On November 4 – December 3, the Market Research Centre performed a representative national survey commissioned by the Homeland Union – Lithuanian Christian Democrat party. The survey asked the people’s opinions on the current cabinet’s work. The survey showed that the cabinet’s work is viewed well or somewhat well in only one area.
Cabinet’s work evaluated in various areas: concern over four
© DELFI / Orestas Gurevičius

1021 respondents were interviewed for the survey. The questions inquired about the respondents' views of the cabinets work in specific areas, also a number of questions related to the Lithuanian political system were posed.

Questions asked, whether the respondents agree with four statements they were presented. Most survey takers believe that the political party, which wins the elections, must hear out to the opposition's opinion, that Lithuania needs a strong political party, that the current government's actions pose a threat to democracy in Lithuania and also most respondents did not believe that all parties should be banned in Lithuania and strong presidential rule should be established.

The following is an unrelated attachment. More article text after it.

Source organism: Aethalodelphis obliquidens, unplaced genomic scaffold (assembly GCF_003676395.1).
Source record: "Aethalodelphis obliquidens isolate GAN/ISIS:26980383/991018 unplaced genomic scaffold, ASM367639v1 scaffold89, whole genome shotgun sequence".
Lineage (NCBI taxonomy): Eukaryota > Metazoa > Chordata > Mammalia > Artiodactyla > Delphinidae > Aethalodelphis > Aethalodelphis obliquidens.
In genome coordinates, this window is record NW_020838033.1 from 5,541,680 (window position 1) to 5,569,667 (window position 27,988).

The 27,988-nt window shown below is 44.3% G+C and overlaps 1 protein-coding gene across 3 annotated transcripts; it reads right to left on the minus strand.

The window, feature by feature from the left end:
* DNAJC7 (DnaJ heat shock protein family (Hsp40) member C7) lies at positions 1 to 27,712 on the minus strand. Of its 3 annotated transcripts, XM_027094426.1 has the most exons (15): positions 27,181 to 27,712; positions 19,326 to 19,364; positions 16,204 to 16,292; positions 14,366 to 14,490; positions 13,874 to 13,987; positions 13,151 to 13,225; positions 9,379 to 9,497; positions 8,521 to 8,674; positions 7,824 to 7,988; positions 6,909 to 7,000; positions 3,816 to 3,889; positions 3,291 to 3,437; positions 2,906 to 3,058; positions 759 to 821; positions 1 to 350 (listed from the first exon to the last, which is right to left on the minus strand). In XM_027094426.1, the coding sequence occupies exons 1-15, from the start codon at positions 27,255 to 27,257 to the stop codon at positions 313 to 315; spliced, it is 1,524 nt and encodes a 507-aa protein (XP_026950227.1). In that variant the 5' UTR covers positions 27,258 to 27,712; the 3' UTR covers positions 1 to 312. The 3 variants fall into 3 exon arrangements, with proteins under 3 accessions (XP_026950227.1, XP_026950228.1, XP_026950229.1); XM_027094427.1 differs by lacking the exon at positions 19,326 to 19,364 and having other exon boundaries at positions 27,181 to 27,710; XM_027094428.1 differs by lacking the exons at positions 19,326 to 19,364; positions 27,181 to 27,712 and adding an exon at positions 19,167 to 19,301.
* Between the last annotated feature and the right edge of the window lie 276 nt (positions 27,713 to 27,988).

In terms of specific areas of the cabinet's work, the respondents were positive or somewhat positive only regarding one area – the country's foreign policy. 28.5% of respondents view the cabinet's foreign policy positively or somewhat positively, 27.3% were neutral, 23% believe that the cabinet works poorly in this area, while 12.9% did not have an opinion.

The respondents were most negative about the cabinet's work in reducing prices. A whole 61.2% of respondents believe that in this regard, the cabinet worked poorly or more so poorly than well. Only 12.7% of respondents viewed the cabinet's work positively or more so positively than negatively. 22.2% of respondents were neutral, while 3.2% did not know how to answer.

Respondents rated the cabinet's work poorly or somewhat poorly in ten areas – raising wages (43.5%), strengthening energy independence (31.3%), ensuring justice (41.6%), fighting corruption (42.6%), creating new jobs (42.8%), reducing social segregation (52.2%), improving healthcare services (54.1%), improving the education situation (53.8%) and reducing prices (61.2%).